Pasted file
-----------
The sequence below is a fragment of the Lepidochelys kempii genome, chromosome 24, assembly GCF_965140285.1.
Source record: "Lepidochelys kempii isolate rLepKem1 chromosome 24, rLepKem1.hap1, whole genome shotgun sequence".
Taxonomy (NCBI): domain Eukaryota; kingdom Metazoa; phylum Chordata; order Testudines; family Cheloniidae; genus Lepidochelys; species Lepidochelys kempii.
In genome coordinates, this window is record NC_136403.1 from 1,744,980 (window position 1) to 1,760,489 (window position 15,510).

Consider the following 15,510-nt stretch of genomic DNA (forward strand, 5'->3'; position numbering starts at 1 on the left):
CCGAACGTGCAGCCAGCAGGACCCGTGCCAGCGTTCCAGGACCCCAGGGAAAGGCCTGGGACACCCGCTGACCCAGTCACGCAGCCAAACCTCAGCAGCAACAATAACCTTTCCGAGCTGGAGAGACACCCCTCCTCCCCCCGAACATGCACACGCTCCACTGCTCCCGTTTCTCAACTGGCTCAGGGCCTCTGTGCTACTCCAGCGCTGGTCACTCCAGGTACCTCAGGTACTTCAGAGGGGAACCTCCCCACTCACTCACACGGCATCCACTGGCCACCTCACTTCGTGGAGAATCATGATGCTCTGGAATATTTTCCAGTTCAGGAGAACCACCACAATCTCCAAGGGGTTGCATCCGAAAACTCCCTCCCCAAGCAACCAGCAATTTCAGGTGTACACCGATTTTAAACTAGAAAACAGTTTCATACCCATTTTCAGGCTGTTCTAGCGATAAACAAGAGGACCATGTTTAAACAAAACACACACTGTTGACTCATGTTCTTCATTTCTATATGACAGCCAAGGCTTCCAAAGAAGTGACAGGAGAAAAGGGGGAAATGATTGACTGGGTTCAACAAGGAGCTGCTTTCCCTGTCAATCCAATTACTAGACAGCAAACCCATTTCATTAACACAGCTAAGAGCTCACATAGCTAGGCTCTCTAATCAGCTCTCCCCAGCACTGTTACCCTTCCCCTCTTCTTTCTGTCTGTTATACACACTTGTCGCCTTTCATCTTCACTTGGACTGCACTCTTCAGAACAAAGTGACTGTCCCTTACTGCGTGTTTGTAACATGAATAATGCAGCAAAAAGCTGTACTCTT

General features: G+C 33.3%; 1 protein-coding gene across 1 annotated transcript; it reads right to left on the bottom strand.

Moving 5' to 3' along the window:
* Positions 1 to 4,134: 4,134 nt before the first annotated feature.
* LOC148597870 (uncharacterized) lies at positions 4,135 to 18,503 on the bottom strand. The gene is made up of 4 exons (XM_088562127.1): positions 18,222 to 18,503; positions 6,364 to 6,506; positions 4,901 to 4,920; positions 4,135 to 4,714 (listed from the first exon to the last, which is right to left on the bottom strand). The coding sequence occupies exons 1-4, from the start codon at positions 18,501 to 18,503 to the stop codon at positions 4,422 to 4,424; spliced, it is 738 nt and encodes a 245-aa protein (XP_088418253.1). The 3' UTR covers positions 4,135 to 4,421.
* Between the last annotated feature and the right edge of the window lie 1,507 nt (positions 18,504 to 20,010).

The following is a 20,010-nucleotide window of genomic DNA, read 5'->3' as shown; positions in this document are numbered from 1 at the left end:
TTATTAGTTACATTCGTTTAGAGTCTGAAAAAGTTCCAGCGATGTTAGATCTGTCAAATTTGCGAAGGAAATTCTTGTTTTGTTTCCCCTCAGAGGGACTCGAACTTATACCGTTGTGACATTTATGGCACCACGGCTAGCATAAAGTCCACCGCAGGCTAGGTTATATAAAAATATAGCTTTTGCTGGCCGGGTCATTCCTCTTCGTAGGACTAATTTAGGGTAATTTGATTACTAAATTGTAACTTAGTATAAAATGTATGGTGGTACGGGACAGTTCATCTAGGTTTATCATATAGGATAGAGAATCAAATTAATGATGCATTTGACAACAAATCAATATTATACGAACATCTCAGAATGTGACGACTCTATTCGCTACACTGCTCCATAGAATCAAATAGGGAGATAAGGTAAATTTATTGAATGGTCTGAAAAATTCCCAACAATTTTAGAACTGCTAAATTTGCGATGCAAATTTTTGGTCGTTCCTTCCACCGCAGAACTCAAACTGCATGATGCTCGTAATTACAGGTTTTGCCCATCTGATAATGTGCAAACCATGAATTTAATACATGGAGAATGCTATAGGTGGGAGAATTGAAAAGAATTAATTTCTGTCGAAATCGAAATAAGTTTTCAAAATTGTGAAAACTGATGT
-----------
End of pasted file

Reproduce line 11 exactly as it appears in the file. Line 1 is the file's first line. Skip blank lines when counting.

* Between the last annotated feature and the right edge of the window lie 1,507 nt (positions 18,504 to 20,010).